A brief history of… Kodak EKTACHROME film
Just as they managed to resurrect dinosaurs with DNA in Jurassic Park, Eastman Kodak and Kodak Alaris have pulled off the magical feat of resurrecting Kodak EKTACHROME film; but even though they had the complete DNA on hand it’s still been a massive effort to release one of the all-time great films stocks.
Even those who aren’t really dedicated film shooters would be aware of EKTACHROME’s big brother, Kodachrome. Sadly for a variety of reasons, Kodachrome is as dead as the Dodo, but EKTACHROME is very much here and at the time of writing, has begun hitting stores, both online and bricks and mortar. While Kodachrome is the film some people wish was the one being resurrected, and often overshadows EKTACHROME, back in the day a lot of photographers preferred EKTACHROME for its faster speed and the fact that it was not as demanding to shoot…or develop.
For most of the film’s life EKTACHROME was the workhorse film stock used by Playboy, National Geographic, and NASA. Two of the most famous photos of the 20th century were both taken on EKTACHROME, “Earthrise” on Apollo 8 and the first shots on the moon taken by Neil Armstrong and Buzz Aldrin.
Originally introduced to the public in 1946 as a faster alternative to Kodachrome, EKTACHROME quickly gained a following for its ease of use, wider range of film formats (including sheet film), ease of processing, but mostly for fine-grained saturated images it produced. Like Xerox for a copy, the word EKTACHROME became synonymous for transparency photography and a whole culture of slide film grew up around its use.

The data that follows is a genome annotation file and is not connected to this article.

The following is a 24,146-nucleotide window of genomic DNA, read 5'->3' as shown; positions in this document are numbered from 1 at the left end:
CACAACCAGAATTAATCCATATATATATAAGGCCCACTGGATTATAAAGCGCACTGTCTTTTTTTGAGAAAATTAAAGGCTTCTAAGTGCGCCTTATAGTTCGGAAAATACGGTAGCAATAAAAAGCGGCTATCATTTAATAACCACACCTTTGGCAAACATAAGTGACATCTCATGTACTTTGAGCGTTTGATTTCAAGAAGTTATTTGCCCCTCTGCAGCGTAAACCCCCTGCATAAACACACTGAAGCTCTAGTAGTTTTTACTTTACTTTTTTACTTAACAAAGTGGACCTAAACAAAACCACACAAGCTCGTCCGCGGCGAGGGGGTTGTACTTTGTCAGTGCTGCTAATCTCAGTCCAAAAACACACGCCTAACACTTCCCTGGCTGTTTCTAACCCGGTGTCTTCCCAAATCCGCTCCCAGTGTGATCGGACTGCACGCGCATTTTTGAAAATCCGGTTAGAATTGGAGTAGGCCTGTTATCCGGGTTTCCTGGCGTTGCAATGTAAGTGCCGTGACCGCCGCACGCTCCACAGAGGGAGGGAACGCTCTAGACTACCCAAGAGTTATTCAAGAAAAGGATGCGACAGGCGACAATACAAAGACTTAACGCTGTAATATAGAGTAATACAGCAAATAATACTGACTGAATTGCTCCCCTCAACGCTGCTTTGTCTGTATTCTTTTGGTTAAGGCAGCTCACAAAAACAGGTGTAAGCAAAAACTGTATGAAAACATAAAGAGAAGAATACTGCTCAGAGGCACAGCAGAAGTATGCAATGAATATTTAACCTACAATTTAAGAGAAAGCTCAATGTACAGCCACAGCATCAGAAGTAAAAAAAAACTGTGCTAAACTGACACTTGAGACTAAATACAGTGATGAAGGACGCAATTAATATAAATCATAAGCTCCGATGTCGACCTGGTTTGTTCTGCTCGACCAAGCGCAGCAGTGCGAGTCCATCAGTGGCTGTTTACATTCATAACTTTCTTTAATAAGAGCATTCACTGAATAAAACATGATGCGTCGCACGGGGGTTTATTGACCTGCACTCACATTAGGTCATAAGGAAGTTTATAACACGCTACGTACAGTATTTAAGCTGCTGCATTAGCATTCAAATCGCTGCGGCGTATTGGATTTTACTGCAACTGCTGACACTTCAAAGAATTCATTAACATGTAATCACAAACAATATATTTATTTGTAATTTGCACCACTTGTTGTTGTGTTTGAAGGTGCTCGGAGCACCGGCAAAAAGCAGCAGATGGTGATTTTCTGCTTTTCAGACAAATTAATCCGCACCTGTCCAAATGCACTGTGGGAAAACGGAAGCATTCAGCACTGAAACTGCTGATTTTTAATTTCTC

So, here is a historical timeline of Kodak EKTACHROME, one of the top two most iconic films of the 20th Century:
Kodak EKTACHROME timeline
Kodak Aerial EKTACHROME (E-3). Governmental, scientific and military use only.
Kodak market KODAK EKTACHROME Transparency Sheet Film (ASA 32), the company’s first consumer color film that photographers could process themselves using newly marketed chemical kits.
KODAK EKTACHROME Transparency Sheet Film (ASA 32) made available in rollfilm and 135/20 cartridges.
Kodak High Speed EKTACHROME Film (Daylight ASA 160, Tungsten ASA 125) was introduced and became the fastest color film on the consumer market. Introduced in 35mm film format in 20 exposure (135/20) cassettes for exposure in Daylight.
Its speed was ASA 160, over two stops faster than the regular EKTACHROME film, (32 ASA). It was at that time, the fastest colour film in the world. The film was designed to be processed in the Kodak EKTACHROME Processing Kit, Process E-2, Improved Type. At this time Kodak Labs were processing 135, 828, 127, 620 and 120 formats.
Process E-3 was also introduced to the public.
Kodak EKTACHROME Aero 8442 (350 ASA / AI 25) introduced.
Kodak EKTACHROME Infrared Aero 8443 (100 ASA / AI 10) introduced.
EKTACHROME-X film (ASA 64 / Process E-2 and E-3) replacing 32 ASA EKTACHROME. The new 64 ASA product is the first EKTACHROME film available in 135/36 format.
EKTACHROME Infrared Aero Film 8H3 (65 ASA) introduced.
EKTACHROME EF, type 5241 (16mm) introduced.
December 24th: The Astronaut William Anders shot one of the most iconic photos of the 20th Century “Earthrise”. The first image ever taken of the Earth as seen from the Moon. It was shot using a highly modified Hasselblad 500 EL, with a 250mm lens on EKTACHROME SO-368 film, custom-manufactured for NASA by Kodak.
July 20th: First photos taken on the moon were shot with EKTACHROME EF and EKTACHROME high-speed color reversal, ASA 160 by Neil Armstrong and Buzz Aldrin. In November of 1969, Kodak released a special commemorative issue of 12 shots taken on the moon.
Kodak introduced Kodak EKTACHROME 160 Movie Film (Type A) and two new super 8 movie cameras which, in combination, made possible “existing light” movies for home use.
Process E-6 was introduced. The first E-6 films were: